Copyright Fun

greed.jpgSeveral years ago I persuaded my record company to let me begin posting my master recording files on nin.com, in order to see what kind of user-generated content would materialize from my music. I had no agenda… the main reason I did it was because I thought it was cool and something I would have liked to do if it was available to me. A lot of really fun stuff started to happen….communities developed, web sites were created, even traditional radio got in the game and began playing the fans’ mixes. I felt the experiment, despite not having a specific purpose, was a success. So much so that we’re now releasing a remix album that includes some of this fan-created material as well as the actual multitrack master files for every song from my latest record, Year Zero.

One piece was missing to me and that was an official nin.com presence for aggregating all of the fan-created remixes. Several intrepid fans had stepped up and done a great job providing a destination for people to post these, but I felt all along this was a function I should more directly support. So, upon release of this new remix album, our plan has been to launch an official site on nin.com that would provide a place for all fan remix material and other interactive fan experiences.

Or so I thought.

On Saturday morning I became aware of a legal hitch in our plans. My former record company and current owner of all these master files, Universal, is currently involved in a lawsuit with other media titans Google (YouTube) and News Corp (MySpace). Universal is contending that these sites do not have what is referred to as “safe harbor” under the Digital Millennium Copyright Act, and therefore are in copyright violation because users have uploaded music and video content to that is owned by Universal. Universal feels that if they host our remix site, they will be opening themselves up to the accusation that they are sponsoring the same technical violation of copyright they are suing these companies for. Their premise is that if any fan decides to remix one of my masters with material Universal doesn’t own – a “mash-up”, a sample, whatever – and upload it to the site, there is no safe harbor under the DMCA (according to Universal) and they will be doing exactly what MySpace and YouTube are doing. This behavior may get hauled out in court and impact their lawsuit. Because of this they no longer will host our remix site, and are insisting that Nine Inch Nails host it. In exchange for this they will continue to let me upload my Universal masters and make them available to fans, BUT shift the liability of hosting them to me. Part of the arrangement is having user licenses that the fans sign (not unlike those on MySpace or You Tube) saying they will not use unauthorized materials. Universal has even asked me to sign something saying it’s OK with me for them to sue ME. I then asked them if it was OK with them if I sued myself as well. They’re getting back to me on that.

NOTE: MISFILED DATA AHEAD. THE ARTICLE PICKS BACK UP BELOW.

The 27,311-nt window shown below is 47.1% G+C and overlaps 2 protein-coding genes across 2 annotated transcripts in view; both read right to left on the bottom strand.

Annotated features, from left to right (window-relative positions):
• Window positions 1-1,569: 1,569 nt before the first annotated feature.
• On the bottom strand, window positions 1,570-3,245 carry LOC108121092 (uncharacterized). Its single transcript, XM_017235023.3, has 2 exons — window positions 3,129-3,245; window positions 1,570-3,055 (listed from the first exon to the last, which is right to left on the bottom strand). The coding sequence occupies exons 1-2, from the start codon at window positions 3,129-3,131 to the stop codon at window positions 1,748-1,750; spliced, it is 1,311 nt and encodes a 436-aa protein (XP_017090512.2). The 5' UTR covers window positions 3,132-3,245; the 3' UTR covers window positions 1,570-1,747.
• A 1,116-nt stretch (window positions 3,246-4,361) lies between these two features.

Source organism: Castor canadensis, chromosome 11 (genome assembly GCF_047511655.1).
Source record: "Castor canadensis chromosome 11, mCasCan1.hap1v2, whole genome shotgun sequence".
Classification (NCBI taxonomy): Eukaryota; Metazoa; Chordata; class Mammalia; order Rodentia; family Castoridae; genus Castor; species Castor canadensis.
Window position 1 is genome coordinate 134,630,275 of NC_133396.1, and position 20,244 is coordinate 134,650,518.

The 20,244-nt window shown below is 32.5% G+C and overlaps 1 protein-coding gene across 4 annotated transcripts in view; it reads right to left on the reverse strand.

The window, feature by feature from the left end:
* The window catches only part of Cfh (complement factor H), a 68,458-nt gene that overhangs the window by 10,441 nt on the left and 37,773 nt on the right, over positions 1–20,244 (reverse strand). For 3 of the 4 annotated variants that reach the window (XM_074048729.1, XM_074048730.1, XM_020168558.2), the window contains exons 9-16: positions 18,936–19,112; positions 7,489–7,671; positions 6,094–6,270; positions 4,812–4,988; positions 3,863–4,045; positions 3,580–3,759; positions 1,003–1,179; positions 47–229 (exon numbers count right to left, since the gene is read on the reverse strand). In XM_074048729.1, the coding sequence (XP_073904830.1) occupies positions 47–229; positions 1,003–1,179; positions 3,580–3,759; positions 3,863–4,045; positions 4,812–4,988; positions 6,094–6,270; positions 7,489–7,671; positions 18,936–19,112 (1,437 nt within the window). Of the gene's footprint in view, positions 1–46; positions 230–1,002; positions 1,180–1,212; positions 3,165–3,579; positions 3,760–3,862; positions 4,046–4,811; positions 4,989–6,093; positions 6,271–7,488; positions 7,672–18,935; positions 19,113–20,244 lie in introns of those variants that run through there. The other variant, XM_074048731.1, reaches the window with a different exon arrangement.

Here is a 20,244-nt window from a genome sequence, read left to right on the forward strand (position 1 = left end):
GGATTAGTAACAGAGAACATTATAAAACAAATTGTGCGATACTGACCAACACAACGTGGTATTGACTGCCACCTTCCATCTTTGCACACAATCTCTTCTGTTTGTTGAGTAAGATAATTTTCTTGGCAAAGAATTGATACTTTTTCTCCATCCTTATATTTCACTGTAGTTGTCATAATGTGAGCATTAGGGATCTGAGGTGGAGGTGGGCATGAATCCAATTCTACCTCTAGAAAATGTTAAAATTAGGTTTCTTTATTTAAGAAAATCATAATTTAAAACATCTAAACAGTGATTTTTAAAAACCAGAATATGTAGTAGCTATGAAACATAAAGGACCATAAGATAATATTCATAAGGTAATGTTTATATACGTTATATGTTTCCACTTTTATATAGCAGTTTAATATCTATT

While I am profoundly perturbed with this stance as content owners continue to stifle all innovation in the face of the digital revolution, it is consistent with what they have done in the past. So… we are challenged at the last second to find a way of bringing this idea to life without getting splashed by the urine as these media companies piss all over each other’s feet. We have a cool and innovative site ready to launch but we’re currently scratching our heads as to how to proceed.